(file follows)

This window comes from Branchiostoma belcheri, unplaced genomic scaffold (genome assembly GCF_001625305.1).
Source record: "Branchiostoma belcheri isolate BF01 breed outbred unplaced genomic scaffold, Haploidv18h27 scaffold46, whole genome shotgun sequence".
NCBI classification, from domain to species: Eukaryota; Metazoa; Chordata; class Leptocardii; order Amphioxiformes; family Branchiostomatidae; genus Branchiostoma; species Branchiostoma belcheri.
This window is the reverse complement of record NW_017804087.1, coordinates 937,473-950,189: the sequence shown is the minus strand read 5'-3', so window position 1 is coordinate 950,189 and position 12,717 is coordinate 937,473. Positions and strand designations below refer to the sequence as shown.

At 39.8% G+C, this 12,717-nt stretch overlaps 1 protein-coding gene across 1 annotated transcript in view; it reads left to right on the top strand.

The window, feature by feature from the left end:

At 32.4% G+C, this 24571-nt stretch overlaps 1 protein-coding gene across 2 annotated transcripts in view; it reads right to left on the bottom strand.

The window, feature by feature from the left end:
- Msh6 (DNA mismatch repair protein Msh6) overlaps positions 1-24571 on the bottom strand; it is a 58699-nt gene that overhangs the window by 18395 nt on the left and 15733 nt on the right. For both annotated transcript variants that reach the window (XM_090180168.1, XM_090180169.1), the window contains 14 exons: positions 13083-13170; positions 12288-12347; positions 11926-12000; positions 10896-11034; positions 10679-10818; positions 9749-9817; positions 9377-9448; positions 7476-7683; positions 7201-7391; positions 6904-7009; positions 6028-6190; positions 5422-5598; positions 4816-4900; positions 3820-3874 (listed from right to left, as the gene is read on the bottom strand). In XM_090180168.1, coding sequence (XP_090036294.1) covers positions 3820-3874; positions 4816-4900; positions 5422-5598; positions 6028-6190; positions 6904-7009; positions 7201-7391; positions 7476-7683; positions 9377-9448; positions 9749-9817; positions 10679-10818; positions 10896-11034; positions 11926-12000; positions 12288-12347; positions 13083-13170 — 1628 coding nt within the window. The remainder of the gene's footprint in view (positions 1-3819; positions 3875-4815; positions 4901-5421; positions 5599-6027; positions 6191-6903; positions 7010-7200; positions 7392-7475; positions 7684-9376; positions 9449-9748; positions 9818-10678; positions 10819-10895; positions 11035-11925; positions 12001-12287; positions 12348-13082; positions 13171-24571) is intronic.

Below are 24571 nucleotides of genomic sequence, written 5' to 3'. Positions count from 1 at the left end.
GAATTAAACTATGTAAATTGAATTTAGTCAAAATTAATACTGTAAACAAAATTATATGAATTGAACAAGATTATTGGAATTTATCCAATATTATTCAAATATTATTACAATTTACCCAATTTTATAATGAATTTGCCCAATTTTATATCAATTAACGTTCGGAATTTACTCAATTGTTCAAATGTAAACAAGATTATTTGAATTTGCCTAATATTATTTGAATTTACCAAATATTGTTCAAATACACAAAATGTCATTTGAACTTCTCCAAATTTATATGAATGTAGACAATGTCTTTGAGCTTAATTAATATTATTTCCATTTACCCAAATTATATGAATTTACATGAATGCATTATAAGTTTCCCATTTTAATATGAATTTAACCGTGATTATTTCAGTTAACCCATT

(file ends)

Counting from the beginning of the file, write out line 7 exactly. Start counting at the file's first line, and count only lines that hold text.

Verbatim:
At 32.4% G+C, this 24571-nt stretch overlaps 1 protein-coding gene across 2 annotated transcripts in view; it reads right to left on the bottom strand.